Seriously, it was not my intent to provide commentary pertaining to Don Lemon’s logic and critique regarding societal ills afflicting the African-American community – honestly it wasn’t. However, the Internet meme that is Don Lemon Logic is compelling me to share a few thoughts. Specifically, I want to speak about the sartorial statement of sagging one’s trousers. So, let’s address this bit of business first: Don Lemon’s logic is flawed. Pulling one’s pants up to an acceptable, respectable height will not fund financially strapped schools in the inner city, lower the homicide and incarceration rate of young African-American males, or create meaningful employment in urban areas. Nevertheless, you know what other logic is flawed? It is the logic that passively defends the art of exposing one’s underwear in public.
With all due respect to Russell Simmons and his open letter to Mr. Lemon, some of his assertions are just as flawed as Lemon’s viewpoint. Being the adults in the room, can we please exercise some honesty, some truth? A man who sags his pants is not making a profound political statement; they are not demonstrating civil disobedience by way of their attire. It is not an expression of frustration with the status quo. It is a style born out of an evolution of jail culture that transcended into the world of hip hop. It is an emulation of our black musical celebrities. It’s not complex; it’s actually quite simple. Simmons does actually list some serious issues that Lemon did not address, and they are indeed valid. However, since Mr. Simmons is up on that soapbox, he might as well address a music industry that markets and traffics black despair and misery for profit in the suburban community, but I digress.
Do you know the kind of individuals that have the luxury of defending and endorsing the saggy pants look – they’re the kind of individuals that have the luxury of defending and endorsing the saggy pants look. Meaning, they are in a position with absolutely nothing to lose. Mr. Simmons can dress any way he desires – oh wait, he does – because his success affords that luxury. This does not apply to the gentleman going to an interview, perhaps a second interview, and eventually into the workplace. No…the saggy diaper, droopy crotch look will not – I repeat, not – work in your favor.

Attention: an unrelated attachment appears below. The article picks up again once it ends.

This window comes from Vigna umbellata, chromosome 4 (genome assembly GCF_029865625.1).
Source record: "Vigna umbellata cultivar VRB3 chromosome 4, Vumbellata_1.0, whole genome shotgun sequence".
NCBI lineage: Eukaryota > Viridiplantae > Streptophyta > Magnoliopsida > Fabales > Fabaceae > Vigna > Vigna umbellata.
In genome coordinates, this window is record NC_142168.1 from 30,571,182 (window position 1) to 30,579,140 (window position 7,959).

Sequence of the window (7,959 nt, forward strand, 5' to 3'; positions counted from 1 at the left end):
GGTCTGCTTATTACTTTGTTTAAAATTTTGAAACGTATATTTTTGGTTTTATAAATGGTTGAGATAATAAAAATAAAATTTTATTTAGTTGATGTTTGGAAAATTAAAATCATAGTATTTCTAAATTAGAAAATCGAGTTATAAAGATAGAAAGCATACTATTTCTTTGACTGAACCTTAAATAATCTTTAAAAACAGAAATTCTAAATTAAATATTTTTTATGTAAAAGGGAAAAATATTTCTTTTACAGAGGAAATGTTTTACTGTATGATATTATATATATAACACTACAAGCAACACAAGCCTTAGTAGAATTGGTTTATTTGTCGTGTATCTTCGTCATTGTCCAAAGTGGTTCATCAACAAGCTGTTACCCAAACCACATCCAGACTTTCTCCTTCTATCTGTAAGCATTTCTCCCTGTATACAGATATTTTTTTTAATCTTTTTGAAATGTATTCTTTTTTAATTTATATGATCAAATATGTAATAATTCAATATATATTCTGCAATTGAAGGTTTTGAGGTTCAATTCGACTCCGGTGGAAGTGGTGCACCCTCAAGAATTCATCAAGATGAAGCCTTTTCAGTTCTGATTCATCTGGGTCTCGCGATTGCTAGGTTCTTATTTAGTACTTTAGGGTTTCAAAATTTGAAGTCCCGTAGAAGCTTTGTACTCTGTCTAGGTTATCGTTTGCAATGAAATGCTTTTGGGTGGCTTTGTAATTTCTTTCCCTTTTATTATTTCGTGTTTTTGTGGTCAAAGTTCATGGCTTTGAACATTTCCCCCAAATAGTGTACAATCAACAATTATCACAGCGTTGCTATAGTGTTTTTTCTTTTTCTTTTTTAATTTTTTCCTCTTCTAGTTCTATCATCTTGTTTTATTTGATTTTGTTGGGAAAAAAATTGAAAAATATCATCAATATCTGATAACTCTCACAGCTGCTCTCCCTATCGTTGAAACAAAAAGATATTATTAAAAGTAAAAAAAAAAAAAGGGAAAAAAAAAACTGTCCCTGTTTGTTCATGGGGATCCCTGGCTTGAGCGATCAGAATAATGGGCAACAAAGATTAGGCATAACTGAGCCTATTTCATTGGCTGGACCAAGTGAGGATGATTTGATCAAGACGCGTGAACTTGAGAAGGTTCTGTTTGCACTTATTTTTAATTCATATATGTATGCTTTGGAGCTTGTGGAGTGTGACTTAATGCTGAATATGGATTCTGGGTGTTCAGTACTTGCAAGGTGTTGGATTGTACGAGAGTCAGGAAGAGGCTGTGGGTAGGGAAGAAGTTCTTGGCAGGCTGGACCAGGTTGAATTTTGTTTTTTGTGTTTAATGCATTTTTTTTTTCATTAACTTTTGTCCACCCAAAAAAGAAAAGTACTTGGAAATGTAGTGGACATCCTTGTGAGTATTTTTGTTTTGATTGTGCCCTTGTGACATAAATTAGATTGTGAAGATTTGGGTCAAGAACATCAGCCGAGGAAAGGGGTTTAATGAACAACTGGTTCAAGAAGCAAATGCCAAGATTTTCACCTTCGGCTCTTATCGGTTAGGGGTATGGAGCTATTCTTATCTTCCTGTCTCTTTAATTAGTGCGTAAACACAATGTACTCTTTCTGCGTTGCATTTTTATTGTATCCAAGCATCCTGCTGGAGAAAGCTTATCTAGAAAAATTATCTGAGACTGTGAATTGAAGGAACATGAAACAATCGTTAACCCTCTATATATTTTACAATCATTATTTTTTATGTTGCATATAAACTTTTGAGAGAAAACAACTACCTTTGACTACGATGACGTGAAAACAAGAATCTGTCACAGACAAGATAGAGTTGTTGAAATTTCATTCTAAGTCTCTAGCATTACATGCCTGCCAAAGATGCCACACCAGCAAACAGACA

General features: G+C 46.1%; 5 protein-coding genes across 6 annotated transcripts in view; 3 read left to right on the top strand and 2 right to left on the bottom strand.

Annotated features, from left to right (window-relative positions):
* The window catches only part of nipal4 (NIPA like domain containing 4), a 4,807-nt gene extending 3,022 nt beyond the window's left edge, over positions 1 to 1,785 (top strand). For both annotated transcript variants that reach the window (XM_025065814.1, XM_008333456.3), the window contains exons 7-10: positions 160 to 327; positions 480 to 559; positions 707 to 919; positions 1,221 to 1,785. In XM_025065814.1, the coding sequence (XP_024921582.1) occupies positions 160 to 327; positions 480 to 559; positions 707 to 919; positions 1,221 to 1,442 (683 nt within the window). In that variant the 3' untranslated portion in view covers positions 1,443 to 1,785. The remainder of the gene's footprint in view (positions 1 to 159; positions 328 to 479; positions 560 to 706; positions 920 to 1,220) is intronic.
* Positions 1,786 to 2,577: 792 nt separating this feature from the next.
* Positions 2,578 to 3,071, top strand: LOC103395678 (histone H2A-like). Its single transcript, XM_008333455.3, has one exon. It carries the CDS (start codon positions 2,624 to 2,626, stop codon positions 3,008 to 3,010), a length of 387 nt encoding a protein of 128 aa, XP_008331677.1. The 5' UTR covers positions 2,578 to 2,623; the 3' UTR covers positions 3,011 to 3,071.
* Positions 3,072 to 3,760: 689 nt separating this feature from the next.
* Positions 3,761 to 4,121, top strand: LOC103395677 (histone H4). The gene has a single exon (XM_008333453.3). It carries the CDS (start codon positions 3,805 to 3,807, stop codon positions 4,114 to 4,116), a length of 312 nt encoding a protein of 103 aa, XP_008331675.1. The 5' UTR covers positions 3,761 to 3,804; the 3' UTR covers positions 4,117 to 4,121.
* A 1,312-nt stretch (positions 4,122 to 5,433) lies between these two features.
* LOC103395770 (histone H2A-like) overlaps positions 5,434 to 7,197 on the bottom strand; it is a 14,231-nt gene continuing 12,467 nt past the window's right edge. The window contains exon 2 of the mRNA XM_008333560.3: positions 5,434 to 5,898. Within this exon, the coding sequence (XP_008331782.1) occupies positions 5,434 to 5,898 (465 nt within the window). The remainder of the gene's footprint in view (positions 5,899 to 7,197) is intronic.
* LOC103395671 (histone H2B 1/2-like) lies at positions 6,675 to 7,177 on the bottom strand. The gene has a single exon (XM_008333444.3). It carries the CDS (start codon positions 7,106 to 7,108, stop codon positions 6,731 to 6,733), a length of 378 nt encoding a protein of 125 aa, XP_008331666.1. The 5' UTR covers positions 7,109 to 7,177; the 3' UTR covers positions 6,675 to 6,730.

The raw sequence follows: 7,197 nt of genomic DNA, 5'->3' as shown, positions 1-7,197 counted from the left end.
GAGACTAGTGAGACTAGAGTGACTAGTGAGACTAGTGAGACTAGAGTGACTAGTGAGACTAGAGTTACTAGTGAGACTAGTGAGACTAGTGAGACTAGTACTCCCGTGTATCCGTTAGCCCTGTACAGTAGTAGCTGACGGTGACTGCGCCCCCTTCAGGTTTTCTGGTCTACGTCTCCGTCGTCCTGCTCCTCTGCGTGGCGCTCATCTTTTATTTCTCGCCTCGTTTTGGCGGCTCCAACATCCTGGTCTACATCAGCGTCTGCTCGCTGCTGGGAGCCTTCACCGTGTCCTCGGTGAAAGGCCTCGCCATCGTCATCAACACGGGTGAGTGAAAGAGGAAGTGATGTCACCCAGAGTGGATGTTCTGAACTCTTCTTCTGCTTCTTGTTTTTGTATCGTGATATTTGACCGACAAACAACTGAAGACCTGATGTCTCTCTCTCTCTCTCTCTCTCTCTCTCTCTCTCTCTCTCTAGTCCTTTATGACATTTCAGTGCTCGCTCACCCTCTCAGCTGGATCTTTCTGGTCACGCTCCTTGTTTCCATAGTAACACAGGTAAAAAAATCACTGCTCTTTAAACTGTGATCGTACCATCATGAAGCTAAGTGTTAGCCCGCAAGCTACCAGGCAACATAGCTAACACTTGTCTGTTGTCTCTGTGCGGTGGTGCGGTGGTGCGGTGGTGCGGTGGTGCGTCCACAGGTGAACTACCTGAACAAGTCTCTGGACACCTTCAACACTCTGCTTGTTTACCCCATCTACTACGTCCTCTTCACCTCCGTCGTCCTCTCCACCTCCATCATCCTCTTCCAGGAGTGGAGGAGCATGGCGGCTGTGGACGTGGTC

Seriously, we are providing our young men with a disservice by tacitly approving of their sagging pants. Young, single parent households have deprived young men of a much-needed male role model. And substituted in their place – athletes and entertainers. As they go, our youth goes. What has occurred is some young men are unable to disassociate how one may dress around the house from how you would dress in the professional world. And I don’t care if you work at McDonald’s or you work in a corner office at Microsoft; a gentleman should dress with respect, dignity, and tact. Our young men need that positive guidance. And to reiterate, yes, there are a myriad of serious problems that are hurting the African-American community. And yes, Don Lemon did a poor job with his commentary. Nonetheless, we still have to do better.
But really, I am confounded by some people who continuously, fervently uphold excessively baggy pants. Stop providing excuses because you are effectively robbing our young men of responsibility. You can rebel against the superficiality of how one dresses, but image matters. Are sagging pants evil? Of course not. But there is a time and place for everything. And as older gentlemen of color, we have to educate our younger brothers better than we have, but definitely with love. Admittedly, the system is not tilted in their favor, but it is incumbent upon us older gents to show them how to navigate and maneuver through it. And with that, I have to say, “Young brother, please pull your pants up.”